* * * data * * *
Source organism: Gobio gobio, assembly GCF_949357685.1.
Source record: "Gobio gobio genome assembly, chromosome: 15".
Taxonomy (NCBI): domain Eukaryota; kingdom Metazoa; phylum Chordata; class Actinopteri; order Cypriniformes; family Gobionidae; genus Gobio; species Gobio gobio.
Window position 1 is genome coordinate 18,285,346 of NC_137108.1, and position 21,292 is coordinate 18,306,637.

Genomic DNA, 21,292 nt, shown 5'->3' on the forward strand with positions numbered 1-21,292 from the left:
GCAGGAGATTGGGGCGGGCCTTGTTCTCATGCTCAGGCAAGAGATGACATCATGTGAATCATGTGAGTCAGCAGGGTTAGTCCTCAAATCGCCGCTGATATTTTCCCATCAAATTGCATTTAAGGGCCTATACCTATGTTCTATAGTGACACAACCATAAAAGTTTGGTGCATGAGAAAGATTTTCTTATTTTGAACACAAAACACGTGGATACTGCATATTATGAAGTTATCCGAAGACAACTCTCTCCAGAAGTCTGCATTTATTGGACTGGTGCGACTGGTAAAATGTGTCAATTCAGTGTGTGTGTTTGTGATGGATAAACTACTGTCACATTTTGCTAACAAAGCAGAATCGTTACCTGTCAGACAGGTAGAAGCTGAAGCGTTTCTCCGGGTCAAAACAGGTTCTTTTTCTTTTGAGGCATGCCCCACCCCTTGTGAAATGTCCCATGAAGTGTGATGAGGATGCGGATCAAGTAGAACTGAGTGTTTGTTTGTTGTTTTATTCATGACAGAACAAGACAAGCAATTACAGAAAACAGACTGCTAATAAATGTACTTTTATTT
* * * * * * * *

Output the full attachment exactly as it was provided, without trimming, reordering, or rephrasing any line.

Source organism: Gobio gobio, assembly GCF_949357685.1.
Source record: "Gobio gobio genome assembly, chromosome: 15".
Taxonomy (NCBI): domain Eukaryota; kingdom Metazoa; phylum Chordata; class Actinopteri; order Cypriniformes; family Gobionidae; genus Gobio; species Gobio gobio.
Window position 1 is genome coordinate 18,285,346 of NC_137108.1, and position 21,292 is coordinate 18,306,637.

Genomic DNA, 21,292 nt, shown 5'->3' on the forward strand with positions numbered 1-21,292 from the left:
GCAGGAGATTGGGGCGGGCCTTGTTCTCATGCTCAGGCAAGAGATGACATCATGTGAATCATGTGAGTCAGCAGGGTTAGTCCTCAAATCGCCGCTGATATTTTCCCATCAAATTGCATTTAAGGGCCTATACCTATGTTCTATAGTGACACAACCATAAAAGTTTGGTGCATGAGAAAGATTTTCTTATTTTGAACACAAAACACGTGGATACTGCATATTATGAAGTTATCCGAAGACAACTCTCTCCAGAAGTCTGCATTTATTGGACTGGTGCGACTGGTAAAATGTGTCAATTCAGTGTGTGTGTTTGTGATGGATAAACTACTGTCACATTTTGCTAACAAAGCAGAATCGTTACCTGTCAGACAGGTAGAAGCTGAAGCGTTTCTCCGGGTCAAAACAGGTTCTTTTTCTTTTGAGGCATGCCCCACCCCTTGTGAAATGTCCCATGAAGTGTGATGAGGATGCGGATCAAGTAGAACTGAGTGTTTGTTTGTTGTTTTATTCATGACAGAACAAGACAAGCAATTACAGAAAACAGACTGCTAATAAATGTACTTTTATTT